3600 Escape Room – Conspiracy Theory [Review]

Connect the dots.

Location: Buffalo, NY

Date played: January 21, 2017

Team size: 4-8; we recommend 4-5

Duration: 60 minutes

Price: $25 per ticket

Story & setting

In Conspiracy Theory, we were investigating the apartment of a conspiracy theorist friend who had gone missing.

Our friend’s studio apartment had pretty standard furnishing and decor.

It also included a non-standard escape room countdown clock; 3600 Escape Room counted our time down from 3600 seconds.


3600 Escape Room hid puzzles throughout the apartment, making use of standard home goods. They also snuck in a few unexpected objects for more interesting puzzling interactions.

The puzzles were well-structured with generally clear cluing and elegant solutions.


Our gamemaster delivered written hints through a mail slot in the wall. This was on-theme and creative. It was also multi-purpose. She paid close attention to us as we puzzled along and even delivered a Capri Sun in answer to a joke one of us made about the Kool-Aid man. We all had a good laugh… and David drank it.

A CapriSun with a post it that reads, "It's no Kool-Aid but I can send it through the wall :)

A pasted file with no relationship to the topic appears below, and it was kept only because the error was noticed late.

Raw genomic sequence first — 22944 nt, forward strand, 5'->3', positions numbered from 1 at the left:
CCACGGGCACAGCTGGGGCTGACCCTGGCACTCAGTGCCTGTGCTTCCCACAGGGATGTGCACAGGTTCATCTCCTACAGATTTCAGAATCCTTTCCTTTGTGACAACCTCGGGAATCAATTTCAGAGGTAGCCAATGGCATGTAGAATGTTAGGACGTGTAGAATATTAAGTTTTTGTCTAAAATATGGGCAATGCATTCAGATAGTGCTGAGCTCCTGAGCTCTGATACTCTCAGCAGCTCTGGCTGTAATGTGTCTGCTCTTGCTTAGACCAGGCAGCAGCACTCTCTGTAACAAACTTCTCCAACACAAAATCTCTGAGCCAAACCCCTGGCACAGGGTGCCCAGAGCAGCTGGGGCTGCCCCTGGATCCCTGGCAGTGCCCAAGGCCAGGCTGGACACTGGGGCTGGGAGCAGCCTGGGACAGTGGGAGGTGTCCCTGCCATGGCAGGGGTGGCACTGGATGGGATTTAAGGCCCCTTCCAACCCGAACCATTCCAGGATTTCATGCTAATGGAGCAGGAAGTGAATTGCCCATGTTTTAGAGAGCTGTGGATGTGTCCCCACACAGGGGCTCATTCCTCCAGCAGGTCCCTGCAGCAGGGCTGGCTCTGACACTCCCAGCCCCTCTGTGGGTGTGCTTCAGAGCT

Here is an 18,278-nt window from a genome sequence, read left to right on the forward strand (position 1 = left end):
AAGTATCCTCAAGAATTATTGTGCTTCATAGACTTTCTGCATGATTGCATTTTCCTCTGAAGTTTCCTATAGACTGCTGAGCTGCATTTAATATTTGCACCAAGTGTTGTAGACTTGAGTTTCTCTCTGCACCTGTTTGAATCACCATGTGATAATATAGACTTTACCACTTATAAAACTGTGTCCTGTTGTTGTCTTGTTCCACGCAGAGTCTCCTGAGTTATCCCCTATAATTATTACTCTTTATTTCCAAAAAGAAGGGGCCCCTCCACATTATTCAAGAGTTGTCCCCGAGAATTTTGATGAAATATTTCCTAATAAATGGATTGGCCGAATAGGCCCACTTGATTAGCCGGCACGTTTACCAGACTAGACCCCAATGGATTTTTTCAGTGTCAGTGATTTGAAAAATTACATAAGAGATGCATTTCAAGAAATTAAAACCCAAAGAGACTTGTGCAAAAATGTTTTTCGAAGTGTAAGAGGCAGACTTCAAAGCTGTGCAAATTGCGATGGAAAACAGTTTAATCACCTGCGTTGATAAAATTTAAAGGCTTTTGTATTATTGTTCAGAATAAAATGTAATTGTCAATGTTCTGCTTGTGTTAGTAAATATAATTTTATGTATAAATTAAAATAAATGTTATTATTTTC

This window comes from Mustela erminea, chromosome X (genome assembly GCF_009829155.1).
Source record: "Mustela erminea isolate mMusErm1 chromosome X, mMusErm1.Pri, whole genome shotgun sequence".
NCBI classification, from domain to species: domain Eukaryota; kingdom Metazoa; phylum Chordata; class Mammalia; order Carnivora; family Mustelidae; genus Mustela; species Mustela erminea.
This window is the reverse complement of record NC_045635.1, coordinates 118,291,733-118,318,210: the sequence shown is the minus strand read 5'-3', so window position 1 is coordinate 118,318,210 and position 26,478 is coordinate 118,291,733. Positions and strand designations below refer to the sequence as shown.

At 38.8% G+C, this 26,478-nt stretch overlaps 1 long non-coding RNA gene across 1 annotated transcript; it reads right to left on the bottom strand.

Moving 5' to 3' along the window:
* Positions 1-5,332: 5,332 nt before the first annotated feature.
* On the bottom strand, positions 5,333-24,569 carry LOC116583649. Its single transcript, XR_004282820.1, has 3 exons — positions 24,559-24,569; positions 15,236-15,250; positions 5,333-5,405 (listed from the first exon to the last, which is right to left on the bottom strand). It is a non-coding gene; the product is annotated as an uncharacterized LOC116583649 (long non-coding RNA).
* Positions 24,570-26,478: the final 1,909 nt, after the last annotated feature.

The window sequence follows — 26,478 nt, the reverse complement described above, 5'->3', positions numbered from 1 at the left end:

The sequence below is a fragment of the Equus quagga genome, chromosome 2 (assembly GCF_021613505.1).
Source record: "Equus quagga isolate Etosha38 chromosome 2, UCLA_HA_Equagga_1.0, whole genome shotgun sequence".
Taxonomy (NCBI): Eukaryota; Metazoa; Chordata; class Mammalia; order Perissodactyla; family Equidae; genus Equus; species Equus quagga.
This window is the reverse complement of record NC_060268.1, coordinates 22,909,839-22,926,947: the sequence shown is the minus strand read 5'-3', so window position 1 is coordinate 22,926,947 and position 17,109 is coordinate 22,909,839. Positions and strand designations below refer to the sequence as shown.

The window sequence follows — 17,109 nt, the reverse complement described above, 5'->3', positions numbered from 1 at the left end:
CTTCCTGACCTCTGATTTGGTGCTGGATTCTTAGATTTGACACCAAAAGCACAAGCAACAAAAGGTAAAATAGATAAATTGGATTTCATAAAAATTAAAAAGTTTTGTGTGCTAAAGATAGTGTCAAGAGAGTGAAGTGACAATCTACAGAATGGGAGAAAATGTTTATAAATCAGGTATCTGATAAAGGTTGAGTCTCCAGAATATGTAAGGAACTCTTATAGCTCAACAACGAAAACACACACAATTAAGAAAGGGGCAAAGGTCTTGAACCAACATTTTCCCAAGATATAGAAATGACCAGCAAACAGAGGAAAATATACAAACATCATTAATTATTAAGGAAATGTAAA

Conspiracy Theory included a few standout puzzles. We particularly liked one input device and another “destructible” clue. These were both creative and unexpected.

3600 Escape Room made use of some standard escape room puzzle types. They thought outside the box to successfully deliver one of the clearest solutions to something we often see poorly executed.

In-game: A wall of newspaper clippings with circles and strings connecting them.
Image provided by 3600 Escape Room


In another standard puzzle type, 3600 Escape Room delivered a rather weak tool and a lack of adequate cluing. Fresh batteries matter.

As with most studio apartments, the layout was not spacious. One corner in particular was relatively inaccessible and certainly not accessible for multiple people at one time. This created minor bottlenecking.

There was a hole in the bottom of a set piece that was easily accessible and sharp. It should be permanently plugged for safety.

The apartment was just an apartment and the setting never did anything to up the level of excitement.